- - Tuesday, December 20, 2022

Editor’s note: This is one in a series examining the Constitution and Federalist Papers in today’s America.


The right to keep and bear arms has a prestigious and gloried history. Titans of constitutional law such as St. George Tucker and Joseph Story referred to this protection as the “true palladium of liberty” — the bulwark that preserves all other inalienable rights.

They, like the Founders, understood that the Second Amendment’s purpose was to ensure that the people were armed and always capable of defending their natural rights, whether against an invading army, a tyrannical government or criminal actors.

Two centuries later, far too many inheritors of this precious safeguard have relegated it to second-class status, mischaracterizing its purpose as protecting hunting rights instead of human rights and deriding it as a dangerous relic with no place in modern society.

The first part of this critique is undoubtedly true. The world has changed dramatically over the last two centuries. Unfortunately, human nature has not.

The same three primary threats to our rights — tyrannical governments, foreign invasions and criminal actors — exist today just as they existed in 1791, when the Second Amendment was ratified. Arguably, these threats are even more pronounced today, given the ways in which modern technology has enhanced the capacity of those who are not always animated by charity to wreak havoc on the rights of others.

History, especially recent history, is replete with examples of murderous regimes rising to power to the detriment of individuals and their liberties. Despite the much-touted “triumph of liberalism” and democracy in the West, the 20th century was the bloodiest century. It did not rid the world of authoritarianism or government-sponsored human rights violations.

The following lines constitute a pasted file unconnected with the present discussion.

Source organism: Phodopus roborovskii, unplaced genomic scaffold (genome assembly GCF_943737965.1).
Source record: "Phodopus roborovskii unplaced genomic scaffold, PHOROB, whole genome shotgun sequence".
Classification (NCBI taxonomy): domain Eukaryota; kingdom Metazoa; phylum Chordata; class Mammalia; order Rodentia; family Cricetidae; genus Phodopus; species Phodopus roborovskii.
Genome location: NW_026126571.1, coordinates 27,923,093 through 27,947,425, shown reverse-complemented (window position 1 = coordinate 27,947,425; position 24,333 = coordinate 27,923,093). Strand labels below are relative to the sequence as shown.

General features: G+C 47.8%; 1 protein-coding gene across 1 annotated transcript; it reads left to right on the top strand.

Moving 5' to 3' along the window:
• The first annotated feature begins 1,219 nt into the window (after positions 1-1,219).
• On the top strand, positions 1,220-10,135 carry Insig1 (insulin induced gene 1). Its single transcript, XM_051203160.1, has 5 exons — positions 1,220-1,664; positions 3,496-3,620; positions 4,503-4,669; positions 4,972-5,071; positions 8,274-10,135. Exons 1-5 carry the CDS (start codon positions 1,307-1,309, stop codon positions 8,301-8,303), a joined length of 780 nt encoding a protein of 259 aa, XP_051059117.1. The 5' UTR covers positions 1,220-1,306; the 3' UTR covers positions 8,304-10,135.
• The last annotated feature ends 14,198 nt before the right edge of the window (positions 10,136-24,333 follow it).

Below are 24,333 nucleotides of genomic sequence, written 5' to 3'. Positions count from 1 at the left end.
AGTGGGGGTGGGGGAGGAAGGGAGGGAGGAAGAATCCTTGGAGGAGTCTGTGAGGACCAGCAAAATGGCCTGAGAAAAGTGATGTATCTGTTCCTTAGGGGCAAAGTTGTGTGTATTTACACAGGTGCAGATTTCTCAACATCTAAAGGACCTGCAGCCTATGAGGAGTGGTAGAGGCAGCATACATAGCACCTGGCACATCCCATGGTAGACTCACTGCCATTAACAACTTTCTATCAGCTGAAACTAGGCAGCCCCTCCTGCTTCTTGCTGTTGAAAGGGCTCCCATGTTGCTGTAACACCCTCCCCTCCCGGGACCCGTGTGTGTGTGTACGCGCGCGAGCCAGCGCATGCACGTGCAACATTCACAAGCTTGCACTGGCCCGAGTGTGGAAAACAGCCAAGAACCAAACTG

Quite the contrary. According to one recent analysis, in the 20th century, authoritarians oversaw the murder of more than 200 million noncombatants, many of them their own citizens, many of them effectively disarmed through the imposition of restrictive gun control regulations.

Meanwhile, “foreign invasion” doesn’t rank nearly as high today on many American threat radars as it did during the founding era, or even during the Cold War era.

Nonetheless, we know that our current relative peace of mind regarding our national security is a historical anomaly. We also know that serious global conflict can quickly shatter assumptions about the permanence of international tranquility. Ask the Ukrainians.

It also turns out that we still haven’t solved the problem of crime or ushered ourselves into a utopia. Over the decades, crime rates have spiked, and plummeted, and spiked again, often for reasons we still don’t fully understand. The United States is still reeling from the single largest one-year increase in homicides in the nation’s history, which took place way back in 2020.

For all of the advances of modern sociology and professional policing, the reality is that the government cannot always be on hand to protect its citizens from crime at all times. Nor does anyone want to live in a police state capable of immediately intervening in every human interaction.

While some gun control advocates such as New York Gov. Kathy Hochul like to claim that “the myth of the good guy with a gun is over,” the data tells a very different story about the continued importance of the right to keep and bear arms in the lives of ordinary Americans. 

A 2013 report by the Centers for Disease Control and Prevention concluded that almost every study on the issue has found that Americans use their guns defensively between 500,000 and 3 million times a year. Just last year, the most comprehensive survey of gun owners ever conducted reaffirmed the 2013 report, finding an average of 1.6 million annual defensive gun uses annually.

Unfortunately, instead of looking at the dangerous impact that their own liberal policies have on crime, many liberals today join forces with advocates of gun control to insist that this fundamental right of the people is the problem instead of part of the solution. By doing so, they weaken the practical ability of any person or community to forcibly resist assaults on their life, liberty and property.

More than 200 years after its ratification, the Second Amendment remains liberty’s most essential safeguard, and it will remain as such until when, freed from the threats of tyranny, war and crime, all of humanity may “beat their swords into plowshares, and their spears into pruning hooks.”

Editor’s note: This is one in a series examining the Constitution and Federalist Papers in today’s America.

• Amy Swearer at a legal fellow in The Heritage Foundation’s Meese Center for Legal and Judicial Studies.

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